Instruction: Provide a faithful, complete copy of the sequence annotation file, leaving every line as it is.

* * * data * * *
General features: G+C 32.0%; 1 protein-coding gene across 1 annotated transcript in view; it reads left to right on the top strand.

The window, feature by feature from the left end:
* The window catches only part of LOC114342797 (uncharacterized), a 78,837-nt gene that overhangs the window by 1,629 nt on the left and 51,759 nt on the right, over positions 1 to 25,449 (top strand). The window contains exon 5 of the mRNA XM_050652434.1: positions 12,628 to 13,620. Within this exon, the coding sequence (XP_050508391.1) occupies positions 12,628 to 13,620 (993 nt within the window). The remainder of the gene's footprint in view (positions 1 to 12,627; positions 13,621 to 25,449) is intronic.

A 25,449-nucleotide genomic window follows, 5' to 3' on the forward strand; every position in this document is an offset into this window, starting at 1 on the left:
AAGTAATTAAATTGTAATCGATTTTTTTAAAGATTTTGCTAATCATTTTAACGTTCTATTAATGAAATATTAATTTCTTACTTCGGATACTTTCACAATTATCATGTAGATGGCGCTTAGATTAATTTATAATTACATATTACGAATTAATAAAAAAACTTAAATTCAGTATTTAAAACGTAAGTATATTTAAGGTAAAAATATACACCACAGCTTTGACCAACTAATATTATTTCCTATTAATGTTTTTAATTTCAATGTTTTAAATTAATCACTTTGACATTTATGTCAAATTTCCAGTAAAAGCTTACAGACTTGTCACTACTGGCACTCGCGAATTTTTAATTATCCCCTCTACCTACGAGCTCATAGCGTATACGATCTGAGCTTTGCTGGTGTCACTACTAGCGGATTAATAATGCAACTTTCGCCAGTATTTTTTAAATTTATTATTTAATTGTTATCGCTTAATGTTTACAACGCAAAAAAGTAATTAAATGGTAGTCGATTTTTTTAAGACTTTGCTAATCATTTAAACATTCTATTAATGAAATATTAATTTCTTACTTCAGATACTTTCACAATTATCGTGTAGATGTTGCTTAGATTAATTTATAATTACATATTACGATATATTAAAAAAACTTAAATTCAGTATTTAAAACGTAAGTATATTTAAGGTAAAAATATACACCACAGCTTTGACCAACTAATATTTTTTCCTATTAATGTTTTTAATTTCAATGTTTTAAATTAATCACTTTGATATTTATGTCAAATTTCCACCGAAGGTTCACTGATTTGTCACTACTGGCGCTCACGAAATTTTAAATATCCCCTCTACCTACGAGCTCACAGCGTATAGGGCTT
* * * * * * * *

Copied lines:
General features: G+C 32.0%; 1 protein-coding gene across 1 annotated transcript in view; it reads left to right on the top strand.

The window, feature by feature from the left end:
* The window catches only part of LOC114342797 (uncharacterized), a 78,837-nt gene that overhangs the window by 1,629 nt on the left and 51,759 nt on the right, over positions 1 to 25,449 (top strand). The window contains exon 5 of the mRNA XM_050652434.1: positions 12,628 to 13,620. Within this exon, the coding sequence (XP_050508391.1) occupies positions 12,628 to 13,620 (993 nt within the window). The remainder of the gene's footprint in view (positions 1 to 12,627; positions 13,621 to 25,449) is intronic.

A 25,449-nucleotide genomic window follows, 5' to 3' on the forward strand; every position in this document is an offset into this window, starting at 1 on the left:
AAGTAATTAAATTGTAATCGATTTTTTTAAAGATTTTGCTAATCATTTTAACGTTCTATTAATGAAATATTAATTTCTTACTTCGGATACTTTCACAATTATCATGTAGATGGCGCTTAGATTAATTTATAATTACATATTACGAATTAATAAAAAAACTTAAATTCAGTATTTAAAACGTAAGTATATTTAAGGTAAAAATATACACCACAGCTTTGACCAACTAATATTATTTCCTATTAATGTTTTTAATTTCAATGTTTTAAATTAATCACTTTGACATTTATGTCAAATTTCCAGTAAAAGCTTACAGACTTGTCACTACTGGCACTCGCGAATTTTTAATTATCCCCTCTACCTACGAGCTCATAGCGTATACGATCTGAGCTTTGCTGGTGTCACTACTAGCGGATTAATAATGCAACTTTCGCCAGTATTTTTTAAATTTATTATTTAATTGTTATCGCTTAATGTTTACAACGCAAAAAAGTAATTAAATGGTAGTCGATTTTTTTAAGACTTTGCTAATCATTTAAACATTCTATTAATGAAATATTAATTTCTTACTTCAGATACTTTCACAATTATCGTGTAGATGTTGCTTAGATTAATTTATAATTACATATTACGATATATTAAAAAAACTTAAATTCAGTATTTAAAACGTAAGTATATTTAAGGTAAAAATATACACCACAGCTTTGACCAACTAATATTTTTTCCTATTAATGTTTTTAATTTCAATGTTTTAAATTAATCACTTTGATATTTATGTCAAATTTCCACCGAAGGTTCACTGATTTGTCACTACTGGCGCTCACGAAATTTTAAATATCCCCTCTACCTACGAGCTCACAGCGTATAGGGCTT